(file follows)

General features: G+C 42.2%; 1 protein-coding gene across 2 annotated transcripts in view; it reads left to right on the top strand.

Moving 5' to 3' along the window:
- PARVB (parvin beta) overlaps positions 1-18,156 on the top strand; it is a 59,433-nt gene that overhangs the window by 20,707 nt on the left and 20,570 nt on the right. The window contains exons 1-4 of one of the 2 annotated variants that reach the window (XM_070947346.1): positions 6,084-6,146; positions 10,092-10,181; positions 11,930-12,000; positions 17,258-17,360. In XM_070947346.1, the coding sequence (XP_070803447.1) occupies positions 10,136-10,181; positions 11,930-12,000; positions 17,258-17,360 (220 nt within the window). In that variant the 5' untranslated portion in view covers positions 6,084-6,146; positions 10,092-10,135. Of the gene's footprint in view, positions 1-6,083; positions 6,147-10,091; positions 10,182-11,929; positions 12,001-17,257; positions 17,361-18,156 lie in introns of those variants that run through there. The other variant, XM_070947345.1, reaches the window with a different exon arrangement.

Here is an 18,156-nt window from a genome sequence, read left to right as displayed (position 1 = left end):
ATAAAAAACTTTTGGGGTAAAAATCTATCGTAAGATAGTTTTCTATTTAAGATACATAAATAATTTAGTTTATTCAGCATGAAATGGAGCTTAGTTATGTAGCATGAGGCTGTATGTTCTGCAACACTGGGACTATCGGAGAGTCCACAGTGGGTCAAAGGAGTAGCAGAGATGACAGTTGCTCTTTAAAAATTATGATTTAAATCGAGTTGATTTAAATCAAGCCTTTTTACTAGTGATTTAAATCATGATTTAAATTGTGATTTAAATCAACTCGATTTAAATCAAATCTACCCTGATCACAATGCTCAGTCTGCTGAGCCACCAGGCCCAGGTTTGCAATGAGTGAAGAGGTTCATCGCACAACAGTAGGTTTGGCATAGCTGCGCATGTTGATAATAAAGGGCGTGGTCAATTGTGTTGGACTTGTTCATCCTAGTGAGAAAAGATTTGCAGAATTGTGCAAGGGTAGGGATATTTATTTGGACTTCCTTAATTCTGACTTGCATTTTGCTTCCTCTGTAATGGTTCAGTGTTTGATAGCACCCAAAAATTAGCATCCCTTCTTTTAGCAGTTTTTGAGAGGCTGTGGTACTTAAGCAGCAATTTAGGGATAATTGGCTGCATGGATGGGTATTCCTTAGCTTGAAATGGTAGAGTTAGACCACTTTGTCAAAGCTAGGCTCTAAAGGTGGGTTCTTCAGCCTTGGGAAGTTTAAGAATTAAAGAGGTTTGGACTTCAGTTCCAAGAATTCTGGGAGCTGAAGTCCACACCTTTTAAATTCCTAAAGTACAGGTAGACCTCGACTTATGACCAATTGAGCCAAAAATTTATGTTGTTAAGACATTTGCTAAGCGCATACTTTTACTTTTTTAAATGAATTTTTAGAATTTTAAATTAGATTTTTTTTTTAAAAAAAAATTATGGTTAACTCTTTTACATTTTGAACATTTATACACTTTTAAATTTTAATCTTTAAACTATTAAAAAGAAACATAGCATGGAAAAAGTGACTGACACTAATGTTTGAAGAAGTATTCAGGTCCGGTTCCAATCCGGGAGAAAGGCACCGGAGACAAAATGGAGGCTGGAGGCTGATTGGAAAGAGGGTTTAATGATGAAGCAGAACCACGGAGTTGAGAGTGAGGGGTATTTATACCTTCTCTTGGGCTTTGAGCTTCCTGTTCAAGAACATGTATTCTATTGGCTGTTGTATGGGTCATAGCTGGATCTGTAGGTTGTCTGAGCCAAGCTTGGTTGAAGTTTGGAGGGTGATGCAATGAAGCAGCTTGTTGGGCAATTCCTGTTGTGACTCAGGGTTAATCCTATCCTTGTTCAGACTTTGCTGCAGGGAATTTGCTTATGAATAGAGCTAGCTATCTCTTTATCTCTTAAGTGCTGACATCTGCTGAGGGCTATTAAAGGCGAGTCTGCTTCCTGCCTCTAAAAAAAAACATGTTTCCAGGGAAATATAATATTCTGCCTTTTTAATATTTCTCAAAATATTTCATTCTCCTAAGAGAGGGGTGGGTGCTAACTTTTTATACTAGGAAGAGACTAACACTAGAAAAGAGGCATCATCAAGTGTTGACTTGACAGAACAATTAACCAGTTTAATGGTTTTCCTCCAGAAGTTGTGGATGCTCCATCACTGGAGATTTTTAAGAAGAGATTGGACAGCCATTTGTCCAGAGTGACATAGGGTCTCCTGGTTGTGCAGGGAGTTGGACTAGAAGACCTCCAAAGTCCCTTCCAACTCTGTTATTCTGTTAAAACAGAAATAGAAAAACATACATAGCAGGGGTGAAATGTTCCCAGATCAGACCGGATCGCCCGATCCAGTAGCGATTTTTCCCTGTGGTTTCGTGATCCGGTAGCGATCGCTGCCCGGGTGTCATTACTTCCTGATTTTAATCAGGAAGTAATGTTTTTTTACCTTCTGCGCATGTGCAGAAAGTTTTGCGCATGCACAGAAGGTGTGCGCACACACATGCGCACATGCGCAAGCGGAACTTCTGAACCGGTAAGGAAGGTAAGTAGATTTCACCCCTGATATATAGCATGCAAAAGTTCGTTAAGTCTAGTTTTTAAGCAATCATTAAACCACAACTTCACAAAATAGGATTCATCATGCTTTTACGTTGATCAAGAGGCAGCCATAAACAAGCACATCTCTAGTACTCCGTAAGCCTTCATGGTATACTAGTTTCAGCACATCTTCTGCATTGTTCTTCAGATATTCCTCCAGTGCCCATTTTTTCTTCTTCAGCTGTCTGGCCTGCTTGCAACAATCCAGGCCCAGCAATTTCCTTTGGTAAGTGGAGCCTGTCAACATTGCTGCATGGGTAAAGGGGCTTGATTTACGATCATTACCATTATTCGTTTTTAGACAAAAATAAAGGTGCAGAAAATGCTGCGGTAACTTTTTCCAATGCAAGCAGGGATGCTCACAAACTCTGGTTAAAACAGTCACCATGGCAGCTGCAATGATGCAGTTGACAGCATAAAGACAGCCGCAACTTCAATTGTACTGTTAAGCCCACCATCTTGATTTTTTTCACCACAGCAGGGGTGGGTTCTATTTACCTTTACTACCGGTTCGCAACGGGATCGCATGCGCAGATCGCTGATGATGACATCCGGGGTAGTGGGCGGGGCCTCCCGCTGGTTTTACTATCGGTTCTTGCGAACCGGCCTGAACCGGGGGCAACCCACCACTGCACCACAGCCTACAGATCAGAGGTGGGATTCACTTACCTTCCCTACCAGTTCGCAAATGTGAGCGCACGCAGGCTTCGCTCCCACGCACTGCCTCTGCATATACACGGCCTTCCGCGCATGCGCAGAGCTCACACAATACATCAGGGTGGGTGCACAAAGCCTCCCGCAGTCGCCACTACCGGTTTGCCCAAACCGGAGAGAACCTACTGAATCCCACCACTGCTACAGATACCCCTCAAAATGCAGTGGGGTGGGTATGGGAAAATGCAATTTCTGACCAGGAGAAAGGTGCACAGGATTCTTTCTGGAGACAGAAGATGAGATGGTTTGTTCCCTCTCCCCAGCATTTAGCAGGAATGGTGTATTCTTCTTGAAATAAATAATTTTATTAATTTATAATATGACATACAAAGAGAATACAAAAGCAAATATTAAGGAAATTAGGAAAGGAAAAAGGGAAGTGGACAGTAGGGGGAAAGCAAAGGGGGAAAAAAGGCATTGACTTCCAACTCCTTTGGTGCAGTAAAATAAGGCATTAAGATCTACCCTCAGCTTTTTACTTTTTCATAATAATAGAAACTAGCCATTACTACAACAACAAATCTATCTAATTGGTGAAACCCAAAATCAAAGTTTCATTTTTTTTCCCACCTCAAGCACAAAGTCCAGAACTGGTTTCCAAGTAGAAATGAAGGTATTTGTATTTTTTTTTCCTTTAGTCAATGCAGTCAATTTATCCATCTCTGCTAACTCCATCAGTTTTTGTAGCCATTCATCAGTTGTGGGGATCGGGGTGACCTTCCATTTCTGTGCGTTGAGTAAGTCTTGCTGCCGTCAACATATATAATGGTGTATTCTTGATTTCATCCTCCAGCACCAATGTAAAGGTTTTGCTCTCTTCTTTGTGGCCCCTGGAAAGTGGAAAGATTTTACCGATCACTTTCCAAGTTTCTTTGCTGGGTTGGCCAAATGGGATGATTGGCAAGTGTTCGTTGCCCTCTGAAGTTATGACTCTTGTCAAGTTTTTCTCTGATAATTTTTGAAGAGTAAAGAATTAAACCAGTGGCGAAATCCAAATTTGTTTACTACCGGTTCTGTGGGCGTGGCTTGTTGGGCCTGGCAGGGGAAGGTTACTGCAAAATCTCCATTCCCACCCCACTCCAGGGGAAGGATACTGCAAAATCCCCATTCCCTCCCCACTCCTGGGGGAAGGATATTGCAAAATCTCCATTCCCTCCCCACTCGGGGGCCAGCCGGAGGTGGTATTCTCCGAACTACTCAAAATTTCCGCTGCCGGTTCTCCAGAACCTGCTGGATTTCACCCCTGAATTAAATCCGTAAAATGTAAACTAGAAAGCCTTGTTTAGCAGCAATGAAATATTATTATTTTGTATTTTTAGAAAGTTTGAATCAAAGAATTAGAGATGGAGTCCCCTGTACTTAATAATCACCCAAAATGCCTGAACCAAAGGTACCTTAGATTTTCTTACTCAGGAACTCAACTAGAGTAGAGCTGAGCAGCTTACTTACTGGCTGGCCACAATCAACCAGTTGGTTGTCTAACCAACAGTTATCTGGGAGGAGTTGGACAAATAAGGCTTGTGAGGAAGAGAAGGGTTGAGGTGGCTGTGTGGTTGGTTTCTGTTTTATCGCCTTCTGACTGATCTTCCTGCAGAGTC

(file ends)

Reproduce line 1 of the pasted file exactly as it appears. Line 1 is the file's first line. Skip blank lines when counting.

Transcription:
General features: G+C 42.2%; 1 protein-coding gene across 2 annotated transcripts in view; it reads left to right on the top strand.